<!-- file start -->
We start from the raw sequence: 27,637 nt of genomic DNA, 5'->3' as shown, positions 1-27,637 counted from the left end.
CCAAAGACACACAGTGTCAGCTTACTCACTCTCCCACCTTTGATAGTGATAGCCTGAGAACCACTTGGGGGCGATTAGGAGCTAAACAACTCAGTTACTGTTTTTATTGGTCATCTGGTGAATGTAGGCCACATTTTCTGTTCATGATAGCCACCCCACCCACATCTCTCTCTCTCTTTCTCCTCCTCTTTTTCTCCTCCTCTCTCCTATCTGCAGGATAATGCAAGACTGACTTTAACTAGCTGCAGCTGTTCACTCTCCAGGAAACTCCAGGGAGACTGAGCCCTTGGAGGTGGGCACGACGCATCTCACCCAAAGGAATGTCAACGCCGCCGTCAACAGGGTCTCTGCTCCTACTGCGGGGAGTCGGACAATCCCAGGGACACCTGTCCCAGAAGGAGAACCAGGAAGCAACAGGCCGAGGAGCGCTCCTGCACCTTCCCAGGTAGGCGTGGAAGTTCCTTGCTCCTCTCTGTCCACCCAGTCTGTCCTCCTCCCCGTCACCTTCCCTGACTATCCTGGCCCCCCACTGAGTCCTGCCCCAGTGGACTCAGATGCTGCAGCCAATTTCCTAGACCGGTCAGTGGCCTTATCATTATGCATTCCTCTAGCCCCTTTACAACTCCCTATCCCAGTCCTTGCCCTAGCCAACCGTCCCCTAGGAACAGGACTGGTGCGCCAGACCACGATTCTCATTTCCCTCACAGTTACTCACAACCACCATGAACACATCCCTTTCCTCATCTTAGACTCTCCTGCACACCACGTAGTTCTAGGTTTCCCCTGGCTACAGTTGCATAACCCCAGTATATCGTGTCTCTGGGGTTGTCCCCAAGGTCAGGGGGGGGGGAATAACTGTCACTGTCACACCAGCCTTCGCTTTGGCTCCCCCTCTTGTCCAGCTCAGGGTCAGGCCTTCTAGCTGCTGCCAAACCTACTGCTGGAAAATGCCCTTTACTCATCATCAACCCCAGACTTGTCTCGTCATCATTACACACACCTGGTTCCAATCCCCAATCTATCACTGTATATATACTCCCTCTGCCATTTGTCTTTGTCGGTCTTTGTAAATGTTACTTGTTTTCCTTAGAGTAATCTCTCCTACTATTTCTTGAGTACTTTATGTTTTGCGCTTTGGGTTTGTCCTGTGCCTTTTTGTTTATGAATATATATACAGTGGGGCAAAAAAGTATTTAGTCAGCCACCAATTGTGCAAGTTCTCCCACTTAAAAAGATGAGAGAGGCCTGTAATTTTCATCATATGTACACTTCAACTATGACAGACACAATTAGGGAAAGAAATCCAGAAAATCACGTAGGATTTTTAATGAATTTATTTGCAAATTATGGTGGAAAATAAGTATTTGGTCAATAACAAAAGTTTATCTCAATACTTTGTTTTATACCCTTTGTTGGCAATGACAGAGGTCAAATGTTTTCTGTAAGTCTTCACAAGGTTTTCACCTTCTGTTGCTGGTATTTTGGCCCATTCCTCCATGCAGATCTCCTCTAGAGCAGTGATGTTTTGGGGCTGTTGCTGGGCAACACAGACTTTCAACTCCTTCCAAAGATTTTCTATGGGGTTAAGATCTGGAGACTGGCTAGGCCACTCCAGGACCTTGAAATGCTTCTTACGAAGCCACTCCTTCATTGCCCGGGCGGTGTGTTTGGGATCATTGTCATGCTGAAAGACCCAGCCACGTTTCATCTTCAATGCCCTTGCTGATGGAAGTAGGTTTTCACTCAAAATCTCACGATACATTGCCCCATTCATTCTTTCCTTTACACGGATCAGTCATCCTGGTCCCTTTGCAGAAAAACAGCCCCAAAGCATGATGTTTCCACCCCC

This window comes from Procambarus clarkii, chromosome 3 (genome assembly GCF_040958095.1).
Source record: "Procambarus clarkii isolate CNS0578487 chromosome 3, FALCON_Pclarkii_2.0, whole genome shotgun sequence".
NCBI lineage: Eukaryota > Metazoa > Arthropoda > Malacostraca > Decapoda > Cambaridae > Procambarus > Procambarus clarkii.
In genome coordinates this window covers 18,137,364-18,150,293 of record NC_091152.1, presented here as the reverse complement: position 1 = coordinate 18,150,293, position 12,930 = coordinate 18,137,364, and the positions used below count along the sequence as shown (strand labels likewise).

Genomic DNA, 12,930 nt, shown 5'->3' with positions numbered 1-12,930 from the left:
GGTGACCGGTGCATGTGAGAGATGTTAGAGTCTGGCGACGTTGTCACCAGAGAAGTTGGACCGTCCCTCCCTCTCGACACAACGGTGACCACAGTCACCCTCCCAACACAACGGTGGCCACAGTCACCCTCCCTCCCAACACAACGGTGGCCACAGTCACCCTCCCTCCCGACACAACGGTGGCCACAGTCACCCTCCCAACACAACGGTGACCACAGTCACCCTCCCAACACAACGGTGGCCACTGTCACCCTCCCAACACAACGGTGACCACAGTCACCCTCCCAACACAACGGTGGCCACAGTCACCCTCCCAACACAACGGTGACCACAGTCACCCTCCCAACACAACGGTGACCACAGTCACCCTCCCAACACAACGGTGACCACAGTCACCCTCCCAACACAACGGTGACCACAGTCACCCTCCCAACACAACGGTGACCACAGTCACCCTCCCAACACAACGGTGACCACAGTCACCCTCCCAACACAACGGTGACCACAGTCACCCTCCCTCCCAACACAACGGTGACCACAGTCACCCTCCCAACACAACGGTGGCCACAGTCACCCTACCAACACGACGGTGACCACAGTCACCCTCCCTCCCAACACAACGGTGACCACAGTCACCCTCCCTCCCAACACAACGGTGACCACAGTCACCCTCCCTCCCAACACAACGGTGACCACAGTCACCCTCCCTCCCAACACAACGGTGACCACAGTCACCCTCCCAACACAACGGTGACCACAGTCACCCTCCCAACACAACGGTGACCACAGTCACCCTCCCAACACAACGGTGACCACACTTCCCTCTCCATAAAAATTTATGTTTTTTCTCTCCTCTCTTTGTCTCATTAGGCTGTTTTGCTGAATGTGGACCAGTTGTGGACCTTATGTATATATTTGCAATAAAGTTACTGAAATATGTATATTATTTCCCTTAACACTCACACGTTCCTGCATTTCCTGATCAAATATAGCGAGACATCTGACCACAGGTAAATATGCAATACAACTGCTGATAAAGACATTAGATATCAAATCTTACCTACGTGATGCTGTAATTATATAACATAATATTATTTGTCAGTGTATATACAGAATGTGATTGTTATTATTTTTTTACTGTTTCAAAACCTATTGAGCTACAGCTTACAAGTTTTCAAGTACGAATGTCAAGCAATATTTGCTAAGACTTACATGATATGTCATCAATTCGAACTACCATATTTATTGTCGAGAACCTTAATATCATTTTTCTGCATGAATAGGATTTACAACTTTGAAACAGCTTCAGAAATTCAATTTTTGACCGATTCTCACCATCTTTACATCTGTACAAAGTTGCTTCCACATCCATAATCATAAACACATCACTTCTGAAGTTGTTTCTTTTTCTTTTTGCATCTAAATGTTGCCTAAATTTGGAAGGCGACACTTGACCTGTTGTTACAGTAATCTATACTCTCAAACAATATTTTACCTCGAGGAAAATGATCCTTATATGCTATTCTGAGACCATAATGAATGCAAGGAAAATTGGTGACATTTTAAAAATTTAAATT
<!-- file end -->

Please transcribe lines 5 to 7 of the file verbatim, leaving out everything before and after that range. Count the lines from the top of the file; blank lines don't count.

NCBI lineage: Eukaryota > Metazoa > Arthropoda > Malacostraca > Decapoda > Cambaridae > Procambarus > Procambarus clarkii.
In genome coordinates this window covers 18,137,364-18,150,293 of record NC_091152.1, presented here as the reverse complement: position 1 = coordinate 18,150,293, position 12,930 = coordinate 18,137,364, and the positions used below count along the sequence as shown (strand labels likewise).

Genomic DNA, 12,930 nt, shown 5'->3' with positions numbered 1-12,930 from the left: